Legal Marijuana Production Resumes in Washington State

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A large mound of freshly brought dirt was at Terry Taylor's marijuana farm located in the high desert of north-central Washington state. Each hole where a new plant will be placed is filled with clean soil.

Garden cloth was recently laid over large tracts of soil and soon the dirt paths on his property will be covered with gravel to prevent contaminated dust from rising up and covering crops.

Taylor's cannabis farm is one of several that have resumed operations after state control authorities shut them down in April because, they said, tests of their product had returned unacceptable levels of chemicals related to DDT, a synthetic pesticide. banned half a century ago.

The affected growers did not use the pesticide at all, but are located in a five-mile (8-kilometer) strip of fruit orchards along the Okanogan River where the pesticide was heavily used, contaminating the soil.

The Washington Liquor and Cannabis Board announced last week that it had ended the shutdown and farms are now trying to take action with state financial backing to keep residual pesticide at bay and restore confidence in their brands.

The board said it will increase testing of the pesticide on marijuana grown in the area.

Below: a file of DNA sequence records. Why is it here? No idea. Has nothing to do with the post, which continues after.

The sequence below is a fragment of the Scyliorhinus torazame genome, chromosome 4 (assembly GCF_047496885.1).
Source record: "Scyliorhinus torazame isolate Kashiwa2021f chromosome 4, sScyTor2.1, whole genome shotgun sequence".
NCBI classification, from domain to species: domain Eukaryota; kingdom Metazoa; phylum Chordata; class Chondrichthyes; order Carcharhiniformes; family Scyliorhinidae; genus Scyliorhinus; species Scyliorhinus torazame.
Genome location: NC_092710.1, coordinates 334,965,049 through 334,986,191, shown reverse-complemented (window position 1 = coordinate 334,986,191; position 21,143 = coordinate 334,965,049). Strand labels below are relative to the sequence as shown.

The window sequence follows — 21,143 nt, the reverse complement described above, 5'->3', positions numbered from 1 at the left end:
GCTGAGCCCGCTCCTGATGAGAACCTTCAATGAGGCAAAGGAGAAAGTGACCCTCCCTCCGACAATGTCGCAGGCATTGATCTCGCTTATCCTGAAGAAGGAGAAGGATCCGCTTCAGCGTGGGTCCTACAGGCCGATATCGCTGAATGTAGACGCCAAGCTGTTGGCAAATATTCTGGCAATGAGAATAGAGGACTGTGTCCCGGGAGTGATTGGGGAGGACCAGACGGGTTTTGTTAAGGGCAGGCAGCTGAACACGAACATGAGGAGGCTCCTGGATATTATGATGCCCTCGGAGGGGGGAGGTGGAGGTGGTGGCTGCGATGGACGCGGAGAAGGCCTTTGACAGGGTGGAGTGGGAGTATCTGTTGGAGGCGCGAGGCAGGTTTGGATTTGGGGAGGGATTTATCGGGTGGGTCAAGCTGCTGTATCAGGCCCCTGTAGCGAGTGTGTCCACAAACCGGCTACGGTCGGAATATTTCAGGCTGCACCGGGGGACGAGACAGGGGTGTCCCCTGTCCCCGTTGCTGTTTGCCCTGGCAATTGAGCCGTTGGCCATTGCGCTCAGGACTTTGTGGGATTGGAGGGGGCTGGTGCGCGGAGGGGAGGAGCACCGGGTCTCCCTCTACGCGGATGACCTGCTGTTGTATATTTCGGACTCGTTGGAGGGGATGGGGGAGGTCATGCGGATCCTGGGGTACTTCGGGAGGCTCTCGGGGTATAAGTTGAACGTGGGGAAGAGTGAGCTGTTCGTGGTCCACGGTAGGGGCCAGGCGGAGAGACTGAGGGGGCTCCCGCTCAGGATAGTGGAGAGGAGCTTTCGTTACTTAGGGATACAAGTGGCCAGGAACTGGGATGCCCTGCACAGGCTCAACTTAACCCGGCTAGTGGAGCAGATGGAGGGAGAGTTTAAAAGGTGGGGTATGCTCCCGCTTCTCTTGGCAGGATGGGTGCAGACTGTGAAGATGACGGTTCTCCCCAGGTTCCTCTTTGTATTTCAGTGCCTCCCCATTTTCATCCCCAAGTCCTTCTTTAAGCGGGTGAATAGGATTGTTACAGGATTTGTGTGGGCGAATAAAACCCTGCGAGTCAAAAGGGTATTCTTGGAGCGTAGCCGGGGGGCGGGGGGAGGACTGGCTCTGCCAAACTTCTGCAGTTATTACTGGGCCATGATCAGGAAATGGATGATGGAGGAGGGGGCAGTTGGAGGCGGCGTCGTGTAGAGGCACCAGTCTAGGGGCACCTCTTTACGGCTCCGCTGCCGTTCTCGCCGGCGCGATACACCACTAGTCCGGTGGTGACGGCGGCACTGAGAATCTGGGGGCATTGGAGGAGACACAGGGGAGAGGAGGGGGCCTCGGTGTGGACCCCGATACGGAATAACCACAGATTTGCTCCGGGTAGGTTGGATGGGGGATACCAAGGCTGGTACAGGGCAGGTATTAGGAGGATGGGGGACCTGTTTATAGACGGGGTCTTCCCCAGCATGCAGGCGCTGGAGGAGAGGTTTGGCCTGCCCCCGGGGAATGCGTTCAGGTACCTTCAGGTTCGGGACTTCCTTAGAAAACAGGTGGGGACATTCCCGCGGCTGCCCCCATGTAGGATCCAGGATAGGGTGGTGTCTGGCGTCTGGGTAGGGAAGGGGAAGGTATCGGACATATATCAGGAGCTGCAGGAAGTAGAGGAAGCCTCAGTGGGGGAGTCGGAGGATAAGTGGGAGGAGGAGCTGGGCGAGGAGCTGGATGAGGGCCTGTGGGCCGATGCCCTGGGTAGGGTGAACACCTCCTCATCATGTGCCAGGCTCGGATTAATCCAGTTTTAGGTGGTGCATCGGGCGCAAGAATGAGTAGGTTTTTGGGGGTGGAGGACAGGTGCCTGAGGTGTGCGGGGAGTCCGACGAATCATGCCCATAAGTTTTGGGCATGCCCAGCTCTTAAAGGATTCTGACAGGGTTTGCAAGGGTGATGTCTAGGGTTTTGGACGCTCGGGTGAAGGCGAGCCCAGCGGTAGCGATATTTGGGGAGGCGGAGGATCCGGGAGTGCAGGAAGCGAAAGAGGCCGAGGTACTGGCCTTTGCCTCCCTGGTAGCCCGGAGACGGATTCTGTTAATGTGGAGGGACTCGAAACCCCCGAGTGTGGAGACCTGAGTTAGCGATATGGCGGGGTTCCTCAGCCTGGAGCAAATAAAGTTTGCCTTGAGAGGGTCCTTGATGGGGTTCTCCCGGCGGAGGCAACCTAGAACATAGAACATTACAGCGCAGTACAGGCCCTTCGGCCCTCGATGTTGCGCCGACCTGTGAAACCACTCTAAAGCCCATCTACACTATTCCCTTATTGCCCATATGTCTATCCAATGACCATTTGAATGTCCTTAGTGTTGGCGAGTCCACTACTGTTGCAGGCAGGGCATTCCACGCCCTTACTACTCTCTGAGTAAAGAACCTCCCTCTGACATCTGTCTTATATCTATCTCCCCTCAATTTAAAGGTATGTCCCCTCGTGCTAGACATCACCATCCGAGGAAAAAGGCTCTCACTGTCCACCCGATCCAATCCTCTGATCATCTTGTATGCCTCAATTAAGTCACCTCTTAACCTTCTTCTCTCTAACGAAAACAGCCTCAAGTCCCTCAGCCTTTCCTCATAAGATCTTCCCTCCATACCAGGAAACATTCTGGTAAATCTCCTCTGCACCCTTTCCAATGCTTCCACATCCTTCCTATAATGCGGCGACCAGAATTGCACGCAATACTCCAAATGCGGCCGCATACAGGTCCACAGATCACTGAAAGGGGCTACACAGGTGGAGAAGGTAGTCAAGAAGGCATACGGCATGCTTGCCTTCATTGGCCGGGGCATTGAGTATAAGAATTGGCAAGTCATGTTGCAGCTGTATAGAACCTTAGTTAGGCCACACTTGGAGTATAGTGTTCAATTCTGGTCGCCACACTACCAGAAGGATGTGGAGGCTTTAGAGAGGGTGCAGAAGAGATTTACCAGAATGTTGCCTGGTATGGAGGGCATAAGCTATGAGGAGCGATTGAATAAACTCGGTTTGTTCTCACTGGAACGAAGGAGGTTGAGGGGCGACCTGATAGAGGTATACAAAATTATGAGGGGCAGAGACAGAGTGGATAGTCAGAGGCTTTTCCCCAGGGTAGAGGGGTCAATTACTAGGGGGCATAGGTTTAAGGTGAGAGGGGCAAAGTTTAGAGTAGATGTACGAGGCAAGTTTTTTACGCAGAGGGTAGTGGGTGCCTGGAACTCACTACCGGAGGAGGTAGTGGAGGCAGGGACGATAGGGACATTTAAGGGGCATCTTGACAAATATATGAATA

“I haven't sold any product since April,” said Taylor, who holds two cannabis grower-processor licenses: Okanogan Gold and Kible Junction. “It just destroyed us. Nobody wants to buy.

Taylor, 58, said she has lived off her savings since April. Her income was reduced to one twentieth of what she had. During normality she had six full-time employees and 20 seasonal workers, but now she only has two.

The presence of pesticides in cannabis is a concern for regulatory authorities and consumers in states where marijuana is decriminalized in the country, especially since the plant is typically consumed by smoking or extract. The latter can increase pesticide levels in the final product.

Authorities in Vermont earlier this year recalled pesticide-contaminated marijuana at five retail stores after a customer reported feeling ill, and authorities in Nevada issued an advisory about the wide availability of products possibly tainted with an unauthorized pesticide.

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